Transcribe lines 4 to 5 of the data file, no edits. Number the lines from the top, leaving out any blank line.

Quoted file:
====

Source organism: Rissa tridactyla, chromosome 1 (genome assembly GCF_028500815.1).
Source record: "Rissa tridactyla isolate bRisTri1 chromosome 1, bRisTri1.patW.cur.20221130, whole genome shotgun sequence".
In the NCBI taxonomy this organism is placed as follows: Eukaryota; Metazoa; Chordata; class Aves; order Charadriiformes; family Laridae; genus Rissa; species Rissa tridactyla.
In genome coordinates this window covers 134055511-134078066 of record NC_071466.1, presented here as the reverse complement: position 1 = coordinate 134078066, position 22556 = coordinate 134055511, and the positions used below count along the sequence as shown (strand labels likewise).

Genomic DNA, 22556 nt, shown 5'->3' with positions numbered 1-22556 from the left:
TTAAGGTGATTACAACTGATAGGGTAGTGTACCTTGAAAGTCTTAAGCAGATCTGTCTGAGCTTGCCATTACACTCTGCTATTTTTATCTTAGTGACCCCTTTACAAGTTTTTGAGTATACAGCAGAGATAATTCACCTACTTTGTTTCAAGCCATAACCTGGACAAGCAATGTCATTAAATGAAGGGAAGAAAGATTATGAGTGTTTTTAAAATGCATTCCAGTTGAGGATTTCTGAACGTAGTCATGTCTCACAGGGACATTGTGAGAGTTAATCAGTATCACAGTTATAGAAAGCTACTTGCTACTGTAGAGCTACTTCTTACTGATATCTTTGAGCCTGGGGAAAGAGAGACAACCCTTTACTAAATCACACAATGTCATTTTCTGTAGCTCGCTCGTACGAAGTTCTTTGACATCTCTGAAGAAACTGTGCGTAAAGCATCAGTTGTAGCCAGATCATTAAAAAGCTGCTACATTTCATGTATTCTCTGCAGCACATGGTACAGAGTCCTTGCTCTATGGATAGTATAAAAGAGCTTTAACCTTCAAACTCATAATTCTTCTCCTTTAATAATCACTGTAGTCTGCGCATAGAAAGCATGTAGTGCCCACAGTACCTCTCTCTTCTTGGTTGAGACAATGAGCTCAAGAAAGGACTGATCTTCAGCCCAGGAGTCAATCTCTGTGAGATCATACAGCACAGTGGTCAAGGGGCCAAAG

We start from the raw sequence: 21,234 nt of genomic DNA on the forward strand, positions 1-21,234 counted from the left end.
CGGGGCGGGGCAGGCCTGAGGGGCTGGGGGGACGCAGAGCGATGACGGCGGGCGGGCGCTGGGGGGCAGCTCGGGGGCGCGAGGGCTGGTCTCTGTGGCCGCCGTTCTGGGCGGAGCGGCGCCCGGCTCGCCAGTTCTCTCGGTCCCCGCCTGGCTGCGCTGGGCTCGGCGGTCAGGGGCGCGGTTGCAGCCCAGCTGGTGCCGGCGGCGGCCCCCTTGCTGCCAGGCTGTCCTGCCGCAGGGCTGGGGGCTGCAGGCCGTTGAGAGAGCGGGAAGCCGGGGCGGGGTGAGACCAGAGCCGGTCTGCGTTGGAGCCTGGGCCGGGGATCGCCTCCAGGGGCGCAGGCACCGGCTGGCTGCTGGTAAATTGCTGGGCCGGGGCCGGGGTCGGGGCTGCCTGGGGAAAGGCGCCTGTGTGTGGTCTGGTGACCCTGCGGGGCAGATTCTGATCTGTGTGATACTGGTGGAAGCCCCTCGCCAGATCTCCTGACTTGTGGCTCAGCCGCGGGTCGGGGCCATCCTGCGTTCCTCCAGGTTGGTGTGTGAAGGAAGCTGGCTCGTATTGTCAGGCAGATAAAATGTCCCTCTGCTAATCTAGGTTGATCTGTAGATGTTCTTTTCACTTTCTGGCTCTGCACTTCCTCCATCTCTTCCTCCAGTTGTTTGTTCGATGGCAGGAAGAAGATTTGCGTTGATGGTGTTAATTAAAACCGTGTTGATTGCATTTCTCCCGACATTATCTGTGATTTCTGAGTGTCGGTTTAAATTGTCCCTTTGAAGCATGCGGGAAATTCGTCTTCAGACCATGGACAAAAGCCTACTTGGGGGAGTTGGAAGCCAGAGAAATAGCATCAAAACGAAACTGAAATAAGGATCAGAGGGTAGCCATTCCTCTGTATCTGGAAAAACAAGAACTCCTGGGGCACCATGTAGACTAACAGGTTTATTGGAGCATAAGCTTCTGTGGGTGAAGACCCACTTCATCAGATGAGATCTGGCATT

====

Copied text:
In genome coordinates this window covers 134055511-134078066 of record NC_071466.1, presented here as the reverse complement: position 1 = coordinate 134078066, position 22556 = coordinate 134055511, and the positions used below count along the sequence as shown (strand labels likewise).

Genomic DNA, 22556 nt, shown 5'->3' with positions numbered 1-22556 from the left: